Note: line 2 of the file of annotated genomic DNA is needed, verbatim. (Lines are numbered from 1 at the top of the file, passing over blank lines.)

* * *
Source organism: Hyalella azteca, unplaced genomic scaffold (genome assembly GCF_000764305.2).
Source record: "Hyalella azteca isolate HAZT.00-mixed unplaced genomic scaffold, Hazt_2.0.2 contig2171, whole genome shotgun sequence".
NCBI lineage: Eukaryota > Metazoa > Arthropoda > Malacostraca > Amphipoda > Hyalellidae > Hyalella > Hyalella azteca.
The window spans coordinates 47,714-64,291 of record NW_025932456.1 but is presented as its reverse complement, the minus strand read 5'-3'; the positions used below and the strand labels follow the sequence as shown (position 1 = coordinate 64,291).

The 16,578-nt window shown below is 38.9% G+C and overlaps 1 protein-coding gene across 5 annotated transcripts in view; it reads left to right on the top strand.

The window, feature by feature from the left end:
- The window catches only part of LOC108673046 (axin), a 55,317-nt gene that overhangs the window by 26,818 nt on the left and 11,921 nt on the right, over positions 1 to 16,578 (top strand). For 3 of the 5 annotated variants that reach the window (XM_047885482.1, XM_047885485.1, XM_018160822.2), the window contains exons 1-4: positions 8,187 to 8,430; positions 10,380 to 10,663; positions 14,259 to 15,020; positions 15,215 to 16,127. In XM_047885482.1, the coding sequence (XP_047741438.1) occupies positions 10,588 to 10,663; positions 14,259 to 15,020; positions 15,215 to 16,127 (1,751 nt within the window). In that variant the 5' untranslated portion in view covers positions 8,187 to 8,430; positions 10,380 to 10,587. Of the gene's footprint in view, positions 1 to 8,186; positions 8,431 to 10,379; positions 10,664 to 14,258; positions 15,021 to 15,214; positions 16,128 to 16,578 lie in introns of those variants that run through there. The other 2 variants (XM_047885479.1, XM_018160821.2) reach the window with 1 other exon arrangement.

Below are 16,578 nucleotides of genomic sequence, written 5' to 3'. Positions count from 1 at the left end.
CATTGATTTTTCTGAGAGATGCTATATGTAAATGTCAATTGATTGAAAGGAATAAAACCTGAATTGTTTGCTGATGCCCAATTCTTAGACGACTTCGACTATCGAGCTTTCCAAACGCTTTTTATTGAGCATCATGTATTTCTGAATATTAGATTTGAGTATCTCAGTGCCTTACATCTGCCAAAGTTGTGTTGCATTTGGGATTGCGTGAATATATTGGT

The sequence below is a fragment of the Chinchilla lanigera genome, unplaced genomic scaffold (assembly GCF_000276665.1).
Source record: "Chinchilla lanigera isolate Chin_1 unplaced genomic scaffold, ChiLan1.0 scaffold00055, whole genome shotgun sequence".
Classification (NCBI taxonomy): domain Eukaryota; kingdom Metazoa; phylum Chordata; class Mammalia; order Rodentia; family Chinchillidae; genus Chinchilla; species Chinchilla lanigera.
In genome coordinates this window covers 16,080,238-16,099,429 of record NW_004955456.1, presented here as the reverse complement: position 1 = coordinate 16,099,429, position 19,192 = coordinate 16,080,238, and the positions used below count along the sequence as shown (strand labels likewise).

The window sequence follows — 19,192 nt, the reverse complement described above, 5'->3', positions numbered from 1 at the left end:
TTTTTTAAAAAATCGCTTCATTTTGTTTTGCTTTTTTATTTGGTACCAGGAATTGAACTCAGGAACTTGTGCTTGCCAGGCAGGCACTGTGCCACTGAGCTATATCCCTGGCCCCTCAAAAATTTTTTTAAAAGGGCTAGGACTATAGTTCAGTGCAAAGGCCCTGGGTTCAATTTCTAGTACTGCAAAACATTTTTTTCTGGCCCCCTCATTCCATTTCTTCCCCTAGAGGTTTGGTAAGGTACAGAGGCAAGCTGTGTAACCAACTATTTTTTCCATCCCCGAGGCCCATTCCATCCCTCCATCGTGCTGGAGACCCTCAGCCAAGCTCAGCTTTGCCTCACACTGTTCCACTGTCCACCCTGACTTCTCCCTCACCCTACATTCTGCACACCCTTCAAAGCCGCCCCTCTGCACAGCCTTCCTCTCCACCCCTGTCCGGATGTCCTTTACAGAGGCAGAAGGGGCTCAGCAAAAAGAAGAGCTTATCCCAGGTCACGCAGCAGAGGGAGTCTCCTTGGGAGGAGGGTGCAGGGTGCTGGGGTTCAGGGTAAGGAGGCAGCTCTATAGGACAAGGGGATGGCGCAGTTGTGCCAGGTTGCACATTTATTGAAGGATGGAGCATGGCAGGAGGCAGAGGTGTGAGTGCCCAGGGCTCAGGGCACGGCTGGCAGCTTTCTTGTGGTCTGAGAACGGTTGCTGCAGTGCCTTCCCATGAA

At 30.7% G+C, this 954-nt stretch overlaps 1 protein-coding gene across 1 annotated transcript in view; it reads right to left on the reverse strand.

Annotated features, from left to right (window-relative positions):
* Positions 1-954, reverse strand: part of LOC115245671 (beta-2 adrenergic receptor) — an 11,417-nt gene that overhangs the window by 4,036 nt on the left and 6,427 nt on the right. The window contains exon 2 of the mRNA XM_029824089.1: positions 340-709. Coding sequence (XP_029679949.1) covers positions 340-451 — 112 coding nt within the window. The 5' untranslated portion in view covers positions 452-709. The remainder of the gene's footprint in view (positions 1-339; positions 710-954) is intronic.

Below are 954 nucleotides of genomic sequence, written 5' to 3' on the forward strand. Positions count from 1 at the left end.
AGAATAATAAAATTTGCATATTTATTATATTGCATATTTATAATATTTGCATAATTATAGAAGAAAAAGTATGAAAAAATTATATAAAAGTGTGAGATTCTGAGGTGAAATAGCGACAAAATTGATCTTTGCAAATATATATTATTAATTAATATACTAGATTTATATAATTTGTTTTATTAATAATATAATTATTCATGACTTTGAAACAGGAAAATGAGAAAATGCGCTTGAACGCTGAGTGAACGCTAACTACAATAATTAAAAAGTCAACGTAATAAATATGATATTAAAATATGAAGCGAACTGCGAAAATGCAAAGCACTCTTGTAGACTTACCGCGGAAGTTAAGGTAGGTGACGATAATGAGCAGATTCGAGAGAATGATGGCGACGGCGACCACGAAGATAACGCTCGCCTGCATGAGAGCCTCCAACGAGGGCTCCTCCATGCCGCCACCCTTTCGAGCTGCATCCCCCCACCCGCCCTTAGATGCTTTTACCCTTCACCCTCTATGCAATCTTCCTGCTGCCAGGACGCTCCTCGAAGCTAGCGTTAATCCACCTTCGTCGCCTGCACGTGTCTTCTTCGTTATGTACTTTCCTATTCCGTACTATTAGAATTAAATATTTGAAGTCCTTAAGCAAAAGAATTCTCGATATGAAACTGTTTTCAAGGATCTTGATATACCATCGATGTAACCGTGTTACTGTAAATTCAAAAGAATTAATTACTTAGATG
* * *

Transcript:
Source record: "Hyalella azteca isolate HAZT.00-mixed unplaced genomic scaffold, Hazt_2.0.2 contig2171, whole genome shotgun sequence".